In recent years an increased emphasis on the role of behaviour in veterinary practice has heightened the demand from clients for behavioural support for their companion animals.
At Central College of Animal Studies, our series of animal training and behaviour courses provide veterinary surgeons, nurses and behaviour practitioners with the valuable practical skills and knowledge required for professional practise.
Our courses have been developed to allow for flexible learning. With an emphasis on both practical and academic learning, students are able to study from home and while at work. Further, we offer flexible enrolment so students can begin the course at a time most convenient to them.
Students will also benefit from highly experienced teaching staff. Loni Loftus is the Veterinary Behaviour Programme Leader for our animal training and behaviour courses. She holds a BSc(Hons) in Equine Science and an MSc in Applied Animal Behaviour and Welfare, and has over 10 years experience of working in equine training and behaviour. For more information on Loni, click here.
The Central College animal behaviour and training courses map to the practical and academic industry standards of the main professional bodies, including the Association for the Study of Animal Behaviour’s (ASAB) Certificated Clinical Animal Behaviourist (CCAB) scheme and the Animal Behaviour and Training Council’s (ABTC) practitioner standards for Animal Trainer (AT), Animal Training Instructor (ATI) and Clinical Animal Behaviourist (CAB).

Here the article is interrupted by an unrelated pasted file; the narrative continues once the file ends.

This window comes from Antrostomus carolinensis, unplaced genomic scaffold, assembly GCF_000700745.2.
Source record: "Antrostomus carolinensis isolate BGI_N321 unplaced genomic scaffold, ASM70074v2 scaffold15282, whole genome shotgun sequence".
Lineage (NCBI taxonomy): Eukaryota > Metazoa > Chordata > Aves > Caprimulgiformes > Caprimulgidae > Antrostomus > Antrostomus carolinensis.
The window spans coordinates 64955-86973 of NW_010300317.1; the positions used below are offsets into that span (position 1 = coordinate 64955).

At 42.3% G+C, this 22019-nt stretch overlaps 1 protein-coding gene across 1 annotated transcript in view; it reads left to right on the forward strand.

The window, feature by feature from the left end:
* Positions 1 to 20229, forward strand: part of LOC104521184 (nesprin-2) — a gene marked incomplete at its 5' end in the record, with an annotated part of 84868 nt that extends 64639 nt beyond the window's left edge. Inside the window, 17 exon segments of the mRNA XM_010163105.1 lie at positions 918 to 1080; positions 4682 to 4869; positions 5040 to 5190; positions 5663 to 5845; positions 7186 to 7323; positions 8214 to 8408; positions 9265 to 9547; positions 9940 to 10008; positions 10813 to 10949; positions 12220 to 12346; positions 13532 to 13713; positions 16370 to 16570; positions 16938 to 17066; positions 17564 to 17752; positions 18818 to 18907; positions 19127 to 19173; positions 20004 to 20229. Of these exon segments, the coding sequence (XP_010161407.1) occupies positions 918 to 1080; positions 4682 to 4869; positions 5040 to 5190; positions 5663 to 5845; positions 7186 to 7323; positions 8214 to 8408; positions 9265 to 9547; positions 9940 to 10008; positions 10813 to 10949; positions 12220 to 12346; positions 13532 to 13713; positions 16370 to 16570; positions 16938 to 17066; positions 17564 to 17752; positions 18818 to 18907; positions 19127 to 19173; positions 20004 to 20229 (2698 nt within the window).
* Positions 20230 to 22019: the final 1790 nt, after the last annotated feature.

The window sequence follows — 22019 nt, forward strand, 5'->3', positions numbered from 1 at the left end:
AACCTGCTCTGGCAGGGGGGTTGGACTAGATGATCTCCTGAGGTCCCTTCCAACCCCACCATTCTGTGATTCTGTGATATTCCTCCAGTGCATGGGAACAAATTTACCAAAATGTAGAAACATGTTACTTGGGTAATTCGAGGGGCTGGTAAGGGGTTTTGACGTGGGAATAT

The Diploma in Companion Animal Training aims to provide a theoretical and practical understanding of companion animal training, enabling candidates to become competent and qualified animal trainers.
The course teaches and assesses the theoretical and practical application of animal training, including the ethology of companion animals, learning theory and its application in animal training, training and handling skills, as well as the study of animal law and ethics.
In continuation of the Diploma in Companion Animal Training, this advanced qualification has been developed to provide a sound theoretical knowledge of animal ethology in the keeping and training of a variety of companion animal species.
The Advanced Diploma in Companion Animal Training involves the study of human and family psychology, alongside animal anatomy, physiology, health and behaviour, in order to increase theoretical and practical knowledge of the physiological and psychological factors that affect the relationship between animal and owner.
The Professional Diploma in Clinical Animal Behaviour is aimed at those with the responsibility for planning and managing humane approaches to inappropriate behaviour in animals and who have an extensive understanding of clinical animal behaviour and the related scientific/clinical literature.
The qualification has been developed to teach and assess the clinical application of the science of animal behaviour; that is, the modification of undesirable, inappropriate, problematic or dangerous behaviours, including those with a potential link to pathologies that require diagnosis in collaboration with a veterinary surgeon.
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